If two’s a crowd and three’s a party, the Travis County Democratic Party could be in for a rager next year.
Former County Attorney Margaret Moore said Monday that she will run for district attorney, turning what was supposed to be a cakewalk for prosecutor Gary Cobb into a potentially bloody three-way Democratic primary. Defense attorney Rick Reed joined the race last week.
“About once every 10 years, Travis County Democrats have to have a messy local Democratic primary in order to reshuffle the deck or to settle old grievances. This might be one those years,” said political consultant Mark Littlefield, who said he gave Cobb a small donation before the race was contested but is now unaligned.
For months, Cobb appeared to have locked up support among Democratic insiders and had warded off any challengers in the race to replace District Attorney Rosemary Lehmberg. Even Moore and her campaign treasurer, former Austin Mayor Bruce Todd, were on his list of supporters.
But Rick Reed, a defense attorney who announced last week that he is running, and Moore both said they considered running after an American-Statesman story last month revealed that Cobb has a court-ordered $163,000 debt to his ex-wife stemming from their 1994 divorce and that he has made conflicting statements in sworn depositions about how he handles his finances over the years. Cobb has said his actions were the result of the “acrimonious” nature of the divorce and did not constitute illegal or unethical behavior, and that he is now working to settle the debt, but an agreement hasn’t been finalized.
Moore said in a statement Monday she was “very disappointed” in Cobb’s actions during the ordeal.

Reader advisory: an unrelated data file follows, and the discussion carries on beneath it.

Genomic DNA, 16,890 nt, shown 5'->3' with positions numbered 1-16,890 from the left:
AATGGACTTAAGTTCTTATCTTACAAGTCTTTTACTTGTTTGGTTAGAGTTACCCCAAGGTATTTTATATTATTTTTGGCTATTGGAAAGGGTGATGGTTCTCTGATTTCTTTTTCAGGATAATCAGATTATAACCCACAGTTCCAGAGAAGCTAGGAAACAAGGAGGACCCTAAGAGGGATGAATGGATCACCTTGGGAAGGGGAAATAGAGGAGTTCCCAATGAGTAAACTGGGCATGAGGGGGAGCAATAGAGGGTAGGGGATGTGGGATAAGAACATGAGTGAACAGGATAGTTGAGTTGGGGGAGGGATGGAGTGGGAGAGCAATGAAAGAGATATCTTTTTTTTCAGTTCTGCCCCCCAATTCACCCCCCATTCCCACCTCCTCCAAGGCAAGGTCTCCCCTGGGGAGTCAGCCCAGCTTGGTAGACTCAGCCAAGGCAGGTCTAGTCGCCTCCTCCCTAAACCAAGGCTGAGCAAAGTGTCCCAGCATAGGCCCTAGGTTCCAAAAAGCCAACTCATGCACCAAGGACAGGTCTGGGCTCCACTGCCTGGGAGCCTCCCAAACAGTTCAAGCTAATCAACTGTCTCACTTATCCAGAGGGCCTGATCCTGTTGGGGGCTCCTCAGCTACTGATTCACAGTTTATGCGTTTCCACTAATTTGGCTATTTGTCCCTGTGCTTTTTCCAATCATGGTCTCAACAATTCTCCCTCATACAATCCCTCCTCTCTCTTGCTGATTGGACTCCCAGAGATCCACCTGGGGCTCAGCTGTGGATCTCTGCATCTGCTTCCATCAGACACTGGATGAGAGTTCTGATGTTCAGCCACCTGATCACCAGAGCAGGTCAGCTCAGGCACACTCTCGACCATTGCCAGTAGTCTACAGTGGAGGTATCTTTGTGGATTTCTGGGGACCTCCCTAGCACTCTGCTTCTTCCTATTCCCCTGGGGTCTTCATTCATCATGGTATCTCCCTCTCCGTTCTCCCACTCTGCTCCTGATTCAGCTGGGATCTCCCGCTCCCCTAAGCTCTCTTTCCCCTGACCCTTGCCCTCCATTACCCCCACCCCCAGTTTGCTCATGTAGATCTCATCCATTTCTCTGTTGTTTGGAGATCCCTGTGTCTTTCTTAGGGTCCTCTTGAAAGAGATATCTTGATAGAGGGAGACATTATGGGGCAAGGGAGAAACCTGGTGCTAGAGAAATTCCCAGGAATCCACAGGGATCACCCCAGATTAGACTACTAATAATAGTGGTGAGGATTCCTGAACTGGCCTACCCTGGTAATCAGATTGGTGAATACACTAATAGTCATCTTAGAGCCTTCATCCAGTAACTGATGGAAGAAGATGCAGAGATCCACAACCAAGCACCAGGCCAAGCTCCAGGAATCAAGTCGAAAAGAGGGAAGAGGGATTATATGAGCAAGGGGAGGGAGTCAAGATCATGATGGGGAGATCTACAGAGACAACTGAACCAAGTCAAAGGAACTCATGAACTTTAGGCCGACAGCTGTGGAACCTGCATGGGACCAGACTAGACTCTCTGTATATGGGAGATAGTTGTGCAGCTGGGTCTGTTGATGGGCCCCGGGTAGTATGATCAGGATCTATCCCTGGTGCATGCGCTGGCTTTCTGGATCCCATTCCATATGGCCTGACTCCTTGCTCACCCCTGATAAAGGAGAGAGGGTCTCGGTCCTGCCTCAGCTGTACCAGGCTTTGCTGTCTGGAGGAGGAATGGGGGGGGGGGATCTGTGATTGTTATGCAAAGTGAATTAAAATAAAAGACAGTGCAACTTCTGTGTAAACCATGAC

“The DA’s office doesn’t need leadership that brings more distractions and controversy. I decided to offer the voters an experienced and qualified choice,” said Moore, who declined to be interviewed before her formal campaign announcement next week.
Reed, a former prosecutor who unsuccessfully sued to have Lehmberg removed from office following her 2013 DWI arrest, has vowed to clean up the image of the office following scandals involving the current district attorneys of Travis, Dallas and Williamson counties. But he has not attracted significant support among the donors, lawyers and consultants who, for better or worse, often play significant roles in courthouse elections.
Moore — who served two terms as county attorney from 1981 to 1984, has done two stints as an appointed county commissioner and retired last year from the state attorney general’s office — is expected to line up some heavyweight support. Her naming of Todd as campaign treasurer, a job that is usually filled by a campaign worker and not a well-known politician, was the first sign of her ability to bring in big-name support.
Still, it will be an uphill battle against Cobb, who had a huge head start on fundraising and organization. His campaign in July reported having raised $85,000.
Cobb, who would be the county’s first black district attorney if elected, said in a statement that he is “dedicated to ending racial disparities in the criminal justice system” and is honored to have the support of prosecutors, civil rights leaders and others who have the same goal.
“I look forward to a substantive debate about which candidate is best qualified to restore the integrity of the Travis County district attorney’s office and restore faith in the community that laws in our county are being applied equally and fairly,” he said. “Our campaign has been and will always be about creating a safer, stronger and more united Travis County.”
So far, no Republicans have said they will run. The candidate filing deadline is Monday.